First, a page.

On our last and second day in the home of Jung YongHwa and Reply 1997, we trooped back to Busan Station with heavy hearts. We enjoyed our stay so much that we actually regretted only staying there for two days. It’s our time to go back to Seoul and leave behind the place that nurtured some of my best memories of travel.
We arrived at around 7PM, and to our dismay, we learned that the earliest time of departure we could get was 10PM. That means we’d be arriving in Seoul past midnight! We had the option of being standing passengers at an earlier departure time, but we realized that it would be stressful since we were carrying heavy bags. While waiting, we ate our dinner in Lotteria.
We honestly spent a lot of time waiting. Staying in Lotteria way too long was a bit embarrassing. We already stayed there for about two hours. Good thing there’s a wide waiting area near the platform, and Wi-Fi was also available. That’s what I love about Korea, you can pretty much find Wi-Fi everywhere.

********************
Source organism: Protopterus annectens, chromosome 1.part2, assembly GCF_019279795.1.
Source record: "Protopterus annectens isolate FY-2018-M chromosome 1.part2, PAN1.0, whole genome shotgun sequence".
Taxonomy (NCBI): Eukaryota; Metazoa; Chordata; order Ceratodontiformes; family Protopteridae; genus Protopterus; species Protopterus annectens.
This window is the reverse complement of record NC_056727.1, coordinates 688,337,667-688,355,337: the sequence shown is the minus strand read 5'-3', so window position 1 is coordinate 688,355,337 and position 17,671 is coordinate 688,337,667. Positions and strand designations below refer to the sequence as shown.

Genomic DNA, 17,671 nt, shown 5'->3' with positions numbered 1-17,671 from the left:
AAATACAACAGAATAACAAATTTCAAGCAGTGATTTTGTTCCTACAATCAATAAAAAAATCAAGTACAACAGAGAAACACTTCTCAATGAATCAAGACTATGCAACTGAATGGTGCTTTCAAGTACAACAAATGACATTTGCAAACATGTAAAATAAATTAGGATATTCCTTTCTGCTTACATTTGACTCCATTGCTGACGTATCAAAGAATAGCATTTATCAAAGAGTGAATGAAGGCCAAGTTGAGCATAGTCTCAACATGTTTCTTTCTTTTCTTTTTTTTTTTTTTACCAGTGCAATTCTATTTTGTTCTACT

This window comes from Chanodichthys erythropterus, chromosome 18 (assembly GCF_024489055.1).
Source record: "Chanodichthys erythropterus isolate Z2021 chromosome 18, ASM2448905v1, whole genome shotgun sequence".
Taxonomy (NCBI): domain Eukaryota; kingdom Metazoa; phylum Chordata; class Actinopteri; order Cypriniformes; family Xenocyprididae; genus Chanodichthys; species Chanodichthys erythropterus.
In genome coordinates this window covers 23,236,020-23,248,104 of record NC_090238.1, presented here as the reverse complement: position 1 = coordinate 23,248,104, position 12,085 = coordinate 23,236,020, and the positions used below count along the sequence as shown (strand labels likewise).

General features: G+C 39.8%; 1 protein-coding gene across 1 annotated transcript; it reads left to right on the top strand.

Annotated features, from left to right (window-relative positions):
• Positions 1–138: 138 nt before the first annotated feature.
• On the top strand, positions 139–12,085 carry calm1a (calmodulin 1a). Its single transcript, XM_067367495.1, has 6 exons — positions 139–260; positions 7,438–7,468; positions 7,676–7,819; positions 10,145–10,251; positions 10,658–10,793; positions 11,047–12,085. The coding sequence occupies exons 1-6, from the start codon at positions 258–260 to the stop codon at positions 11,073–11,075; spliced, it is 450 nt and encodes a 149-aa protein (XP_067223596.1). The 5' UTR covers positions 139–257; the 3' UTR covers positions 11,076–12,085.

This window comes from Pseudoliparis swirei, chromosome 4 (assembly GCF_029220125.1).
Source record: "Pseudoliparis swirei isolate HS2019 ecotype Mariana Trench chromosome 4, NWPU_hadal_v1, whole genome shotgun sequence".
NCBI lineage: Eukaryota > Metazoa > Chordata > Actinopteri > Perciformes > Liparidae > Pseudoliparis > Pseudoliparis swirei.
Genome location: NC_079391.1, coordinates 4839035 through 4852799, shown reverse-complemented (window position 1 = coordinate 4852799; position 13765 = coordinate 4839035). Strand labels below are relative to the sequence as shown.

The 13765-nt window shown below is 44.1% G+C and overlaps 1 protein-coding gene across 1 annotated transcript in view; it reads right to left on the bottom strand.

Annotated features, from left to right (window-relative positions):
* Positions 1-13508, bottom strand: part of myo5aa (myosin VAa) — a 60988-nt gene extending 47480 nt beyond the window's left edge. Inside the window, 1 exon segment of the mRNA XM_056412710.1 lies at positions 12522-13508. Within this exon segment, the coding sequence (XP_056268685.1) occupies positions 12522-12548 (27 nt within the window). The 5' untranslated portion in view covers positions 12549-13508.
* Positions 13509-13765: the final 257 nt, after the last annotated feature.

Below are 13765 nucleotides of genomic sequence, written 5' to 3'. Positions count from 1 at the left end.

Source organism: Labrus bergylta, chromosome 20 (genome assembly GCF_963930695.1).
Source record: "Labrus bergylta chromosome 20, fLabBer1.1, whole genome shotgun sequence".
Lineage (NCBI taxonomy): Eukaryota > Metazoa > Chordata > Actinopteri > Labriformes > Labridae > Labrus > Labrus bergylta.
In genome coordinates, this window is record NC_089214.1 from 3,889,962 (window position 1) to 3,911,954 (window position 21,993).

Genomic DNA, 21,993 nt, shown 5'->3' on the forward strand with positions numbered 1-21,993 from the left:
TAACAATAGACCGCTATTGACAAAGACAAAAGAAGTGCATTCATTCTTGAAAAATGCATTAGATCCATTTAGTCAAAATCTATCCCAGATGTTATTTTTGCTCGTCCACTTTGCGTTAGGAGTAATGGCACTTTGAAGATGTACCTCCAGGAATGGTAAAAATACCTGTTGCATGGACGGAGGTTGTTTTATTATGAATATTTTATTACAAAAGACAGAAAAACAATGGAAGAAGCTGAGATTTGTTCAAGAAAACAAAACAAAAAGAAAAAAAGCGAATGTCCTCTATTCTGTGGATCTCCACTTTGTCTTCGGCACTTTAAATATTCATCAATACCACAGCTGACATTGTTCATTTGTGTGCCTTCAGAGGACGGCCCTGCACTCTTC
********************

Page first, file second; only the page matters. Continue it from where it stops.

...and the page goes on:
We arrived in Seoul way past midnight. By then, the subway was already closed, and that’s the only mode of transpo we knew. The line for the taxi was so long that we decided to take the bus instead. A high schooler informed us that the bus going to Hongdae already stopped its operations. Back we went to the taxi line.
The taxi driver dropped us in a street unfamiliar to us, we spent around 30 minutes trying to find our way to the hostel. With barely any soul around, we were glad to came across a Mini Stop. The kind stranger who looked like Jung YongHwa (must bet the Busan effect!) walked us back to our hostel.
And as much as loved our two days in Busan, getting lost in Seoul still made us feel glad to be back in our beds at Hongdae Housetel.